Interactive airport kiosks teach travelers CPR

The interactive kiosks have video instruction and a rubber mannequin for travelers to practice on; the mannequins provide feedback about chest compressions

DALLAS — Airport travelers can now put their time to good use and take five minutes to learn the simple, yet lifesaving skills of hands-only CPR via interactive training kiosks. The kiosks are set to debut at six major airport hubs across the country, courtesy of the American Heart Association and the Anthem Foundation.

Each hands-only CPR training kiosk features a touch screen with a video program that gives a brief "how-to," followed by a practice session and a 30-second CPR test. With the help of a practice mannequin, the kiosk provides feedback about the depth and rate of compressions and proper hand placement – factors that influence the effectiveness of CPR.

The kiosks will be available at Chicago O'Hare International, Indianapolis International, Las Vegas' McCarran International, Hartsfield-Jackson Atlanta International and Baltimore-Washington International Thurgood Marshall airports. Two additional kiosks will be available at The Global Center for Health Innovation in Cleveland, Ohio and Anthem's office in Washington, D.C.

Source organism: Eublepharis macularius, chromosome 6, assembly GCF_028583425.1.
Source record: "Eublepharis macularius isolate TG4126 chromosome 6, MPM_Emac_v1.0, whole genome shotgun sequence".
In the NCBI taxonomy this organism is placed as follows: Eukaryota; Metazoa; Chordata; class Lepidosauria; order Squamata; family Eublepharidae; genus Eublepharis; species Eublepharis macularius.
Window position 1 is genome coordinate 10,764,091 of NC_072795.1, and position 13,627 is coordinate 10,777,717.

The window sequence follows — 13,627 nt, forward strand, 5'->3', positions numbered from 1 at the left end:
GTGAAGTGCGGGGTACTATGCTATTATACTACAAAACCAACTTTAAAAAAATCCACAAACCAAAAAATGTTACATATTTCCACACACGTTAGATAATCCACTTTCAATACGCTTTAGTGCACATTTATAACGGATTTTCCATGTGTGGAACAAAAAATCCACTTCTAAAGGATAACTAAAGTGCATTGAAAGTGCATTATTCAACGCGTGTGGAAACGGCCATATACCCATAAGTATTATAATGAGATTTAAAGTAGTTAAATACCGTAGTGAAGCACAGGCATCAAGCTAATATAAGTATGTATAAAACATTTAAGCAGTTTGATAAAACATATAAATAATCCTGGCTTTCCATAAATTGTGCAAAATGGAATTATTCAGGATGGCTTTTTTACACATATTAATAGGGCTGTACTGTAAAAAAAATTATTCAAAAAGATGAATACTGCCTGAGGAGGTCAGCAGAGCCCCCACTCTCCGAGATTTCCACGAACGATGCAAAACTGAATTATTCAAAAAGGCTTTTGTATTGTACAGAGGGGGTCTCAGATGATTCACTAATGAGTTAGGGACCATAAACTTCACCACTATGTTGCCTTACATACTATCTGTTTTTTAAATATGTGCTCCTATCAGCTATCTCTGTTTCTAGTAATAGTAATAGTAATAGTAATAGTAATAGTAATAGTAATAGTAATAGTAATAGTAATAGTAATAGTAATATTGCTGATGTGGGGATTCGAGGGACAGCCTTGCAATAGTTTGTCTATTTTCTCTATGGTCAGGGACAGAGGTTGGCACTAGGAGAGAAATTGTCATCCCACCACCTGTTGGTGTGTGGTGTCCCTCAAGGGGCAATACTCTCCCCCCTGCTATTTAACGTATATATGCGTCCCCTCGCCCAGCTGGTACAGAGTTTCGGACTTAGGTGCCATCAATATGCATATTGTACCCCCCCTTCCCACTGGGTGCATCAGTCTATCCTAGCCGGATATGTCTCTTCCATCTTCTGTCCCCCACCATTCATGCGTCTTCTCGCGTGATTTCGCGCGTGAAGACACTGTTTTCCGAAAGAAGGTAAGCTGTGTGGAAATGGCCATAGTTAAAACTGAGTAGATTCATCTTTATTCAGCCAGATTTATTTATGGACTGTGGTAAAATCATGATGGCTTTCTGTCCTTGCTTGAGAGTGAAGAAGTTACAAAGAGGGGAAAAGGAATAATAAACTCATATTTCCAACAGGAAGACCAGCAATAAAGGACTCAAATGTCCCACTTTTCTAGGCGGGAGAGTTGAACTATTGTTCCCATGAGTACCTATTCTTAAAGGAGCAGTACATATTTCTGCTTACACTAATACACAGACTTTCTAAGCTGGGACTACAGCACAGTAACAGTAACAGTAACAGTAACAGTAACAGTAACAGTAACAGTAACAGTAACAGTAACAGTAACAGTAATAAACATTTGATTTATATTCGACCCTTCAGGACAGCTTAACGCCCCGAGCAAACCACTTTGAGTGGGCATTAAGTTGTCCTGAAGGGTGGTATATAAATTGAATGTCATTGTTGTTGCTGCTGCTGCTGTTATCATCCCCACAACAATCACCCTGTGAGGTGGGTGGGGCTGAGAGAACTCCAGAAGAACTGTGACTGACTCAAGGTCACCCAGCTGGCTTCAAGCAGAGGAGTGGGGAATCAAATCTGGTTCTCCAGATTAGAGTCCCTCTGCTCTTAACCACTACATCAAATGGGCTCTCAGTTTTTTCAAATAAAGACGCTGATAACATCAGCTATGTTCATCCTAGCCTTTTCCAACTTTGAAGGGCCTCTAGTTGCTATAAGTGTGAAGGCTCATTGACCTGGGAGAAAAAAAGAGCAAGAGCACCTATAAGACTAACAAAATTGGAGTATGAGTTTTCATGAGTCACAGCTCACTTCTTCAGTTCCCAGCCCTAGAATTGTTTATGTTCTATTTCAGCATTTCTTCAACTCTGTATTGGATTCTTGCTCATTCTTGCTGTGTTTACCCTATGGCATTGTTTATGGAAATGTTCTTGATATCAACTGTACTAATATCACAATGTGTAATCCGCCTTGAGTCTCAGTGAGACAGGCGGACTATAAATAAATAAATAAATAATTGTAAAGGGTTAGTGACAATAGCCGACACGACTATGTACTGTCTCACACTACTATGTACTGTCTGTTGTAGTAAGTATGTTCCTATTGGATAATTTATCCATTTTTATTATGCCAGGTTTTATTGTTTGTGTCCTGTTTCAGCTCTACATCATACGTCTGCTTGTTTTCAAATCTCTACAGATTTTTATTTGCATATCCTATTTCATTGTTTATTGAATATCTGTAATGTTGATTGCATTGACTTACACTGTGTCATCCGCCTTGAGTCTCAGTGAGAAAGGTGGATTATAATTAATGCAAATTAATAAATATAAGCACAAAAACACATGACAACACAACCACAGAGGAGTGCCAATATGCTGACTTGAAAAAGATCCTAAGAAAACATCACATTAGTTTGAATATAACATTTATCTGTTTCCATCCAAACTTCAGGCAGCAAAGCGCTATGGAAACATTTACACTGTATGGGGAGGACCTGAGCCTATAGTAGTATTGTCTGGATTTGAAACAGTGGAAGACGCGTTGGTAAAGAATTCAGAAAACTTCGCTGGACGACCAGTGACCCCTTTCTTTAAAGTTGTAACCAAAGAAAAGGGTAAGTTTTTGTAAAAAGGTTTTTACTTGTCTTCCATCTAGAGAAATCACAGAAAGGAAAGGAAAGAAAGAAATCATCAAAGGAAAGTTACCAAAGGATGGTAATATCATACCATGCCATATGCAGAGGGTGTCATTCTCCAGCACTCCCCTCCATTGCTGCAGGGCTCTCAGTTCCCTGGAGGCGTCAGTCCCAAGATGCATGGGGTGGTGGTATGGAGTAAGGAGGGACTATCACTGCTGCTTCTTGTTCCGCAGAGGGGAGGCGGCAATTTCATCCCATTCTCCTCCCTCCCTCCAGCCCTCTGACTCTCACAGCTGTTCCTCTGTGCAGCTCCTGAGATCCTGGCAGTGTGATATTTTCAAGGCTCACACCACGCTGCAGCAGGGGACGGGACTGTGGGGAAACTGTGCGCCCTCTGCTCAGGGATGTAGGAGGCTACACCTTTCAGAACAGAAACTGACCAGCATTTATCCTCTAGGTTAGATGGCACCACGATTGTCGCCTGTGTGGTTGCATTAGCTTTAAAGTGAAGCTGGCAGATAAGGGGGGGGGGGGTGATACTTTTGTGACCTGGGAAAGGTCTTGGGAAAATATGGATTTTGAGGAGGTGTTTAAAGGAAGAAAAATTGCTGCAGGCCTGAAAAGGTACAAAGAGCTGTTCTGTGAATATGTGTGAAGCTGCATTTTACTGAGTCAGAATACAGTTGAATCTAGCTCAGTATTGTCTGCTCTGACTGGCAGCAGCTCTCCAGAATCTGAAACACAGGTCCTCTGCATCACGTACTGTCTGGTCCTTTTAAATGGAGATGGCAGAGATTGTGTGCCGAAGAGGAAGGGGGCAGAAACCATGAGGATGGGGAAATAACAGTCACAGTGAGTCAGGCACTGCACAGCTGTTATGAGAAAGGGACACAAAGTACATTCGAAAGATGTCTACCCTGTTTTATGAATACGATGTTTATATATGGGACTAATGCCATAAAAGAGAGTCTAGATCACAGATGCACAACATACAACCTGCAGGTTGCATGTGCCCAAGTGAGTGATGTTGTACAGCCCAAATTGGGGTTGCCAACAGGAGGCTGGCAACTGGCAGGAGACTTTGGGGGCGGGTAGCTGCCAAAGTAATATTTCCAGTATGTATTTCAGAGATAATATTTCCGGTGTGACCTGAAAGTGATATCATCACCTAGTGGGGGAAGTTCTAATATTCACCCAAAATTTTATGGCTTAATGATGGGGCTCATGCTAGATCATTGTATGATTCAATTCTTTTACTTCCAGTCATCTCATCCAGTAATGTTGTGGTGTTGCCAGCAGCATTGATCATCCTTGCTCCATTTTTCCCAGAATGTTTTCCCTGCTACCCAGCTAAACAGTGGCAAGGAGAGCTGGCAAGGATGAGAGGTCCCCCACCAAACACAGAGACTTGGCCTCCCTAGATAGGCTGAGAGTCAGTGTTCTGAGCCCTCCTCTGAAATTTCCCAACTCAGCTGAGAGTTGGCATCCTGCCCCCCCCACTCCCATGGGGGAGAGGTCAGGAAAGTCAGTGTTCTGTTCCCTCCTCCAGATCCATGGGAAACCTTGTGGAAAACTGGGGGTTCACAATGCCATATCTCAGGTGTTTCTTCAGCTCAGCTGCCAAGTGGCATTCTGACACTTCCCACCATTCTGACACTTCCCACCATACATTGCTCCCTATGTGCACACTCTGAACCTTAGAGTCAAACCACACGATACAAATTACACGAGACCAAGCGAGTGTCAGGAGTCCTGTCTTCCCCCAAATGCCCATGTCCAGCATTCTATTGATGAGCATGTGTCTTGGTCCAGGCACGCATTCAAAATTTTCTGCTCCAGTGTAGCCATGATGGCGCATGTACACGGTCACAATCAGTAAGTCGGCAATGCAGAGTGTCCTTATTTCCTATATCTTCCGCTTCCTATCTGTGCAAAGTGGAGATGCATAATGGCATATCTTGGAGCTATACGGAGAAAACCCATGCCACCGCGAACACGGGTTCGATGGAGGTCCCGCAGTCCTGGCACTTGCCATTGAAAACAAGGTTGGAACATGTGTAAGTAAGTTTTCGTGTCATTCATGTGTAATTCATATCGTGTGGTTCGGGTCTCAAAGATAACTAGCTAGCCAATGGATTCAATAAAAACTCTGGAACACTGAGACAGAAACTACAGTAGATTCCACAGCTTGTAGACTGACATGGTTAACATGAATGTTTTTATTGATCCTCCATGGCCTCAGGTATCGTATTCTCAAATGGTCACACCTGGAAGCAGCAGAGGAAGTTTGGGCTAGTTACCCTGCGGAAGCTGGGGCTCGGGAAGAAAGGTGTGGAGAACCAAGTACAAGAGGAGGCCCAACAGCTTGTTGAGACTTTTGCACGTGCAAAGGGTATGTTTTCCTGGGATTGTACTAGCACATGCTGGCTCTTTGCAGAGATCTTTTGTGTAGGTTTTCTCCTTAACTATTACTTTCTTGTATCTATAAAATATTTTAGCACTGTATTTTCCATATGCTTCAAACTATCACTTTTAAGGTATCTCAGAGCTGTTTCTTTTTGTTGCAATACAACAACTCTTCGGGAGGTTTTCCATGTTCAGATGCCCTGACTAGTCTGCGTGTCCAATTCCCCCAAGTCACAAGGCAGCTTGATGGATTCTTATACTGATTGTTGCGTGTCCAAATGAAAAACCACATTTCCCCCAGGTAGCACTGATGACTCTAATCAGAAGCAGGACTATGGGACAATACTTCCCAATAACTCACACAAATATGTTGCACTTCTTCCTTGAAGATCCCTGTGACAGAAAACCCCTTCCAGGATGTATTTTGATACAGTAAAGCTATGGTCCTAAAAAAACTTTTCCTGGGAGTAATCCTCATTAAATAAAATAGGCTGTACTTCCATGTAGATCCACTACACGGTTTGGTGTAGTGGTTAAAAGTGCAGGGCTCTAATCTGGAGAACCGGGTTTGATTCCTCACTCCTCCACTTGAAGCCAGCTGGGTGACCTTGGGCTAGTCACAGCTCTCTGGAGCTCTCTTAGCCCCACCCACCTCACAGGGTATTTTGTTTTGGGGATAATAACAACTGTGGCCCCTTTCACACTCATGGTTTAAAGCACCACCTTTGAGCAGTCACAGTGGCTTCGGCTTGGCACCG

Every year, more than 359,000 cardiac arrests occur outside the hospital and more than 20 percent occur in public places like airports, casinos and sporting facilities.

"Cardiac arrest remains a leading cause of death in the United States, and survival depends on immediately receiving CPR from someone nearby," said Clifton Callaway, chair of the AHA's Emergency Cardiovascular Care committee. "Although in-person training is still the best way to learn high-quality CPR, the kiosk will provide additional training that could make a difference and save the life of someone you love."

The launch of these seven kiosks comes on the heels of the successful pilot kiosk installed in 2013 at the Dallas/Ft. Worth International Airport. This kiosk has trained more than 25,000 travelers.

"For those who suffer cardiac arrest outside of the hospital, only 10 percent survive – but effective bystander CPR provided immediately after cardiac arrest can double or even triple these chances," Dr. Craig Samitt, Executive Vice President at Anthem, Inc. said.

"That's why for the past four years, we've been working closely with the American Heart Association to help educate people about hands-only CPR and we're excited to launch these new kiosks as an extension of this campaign. To date, we've helped to educate and train more than three million people in this life-saving skill with the goal of preparing people to act in an emergency to save the lives of strangers, or those they love most," Sammit said.

Five years ago, AHA simplified the steps of CPR to encourage more people to take action: if a bystander sees a teen or adult collapse, he or she should first call 9-1-1, then push hard and fast in the center of the chest to the beat of "Stayin' Alive," which has the perfect cadence for proper CPR. Hands-only CPR removes the step of rescue breaths; bystanders should simply keep pushing until emergency help arrives.

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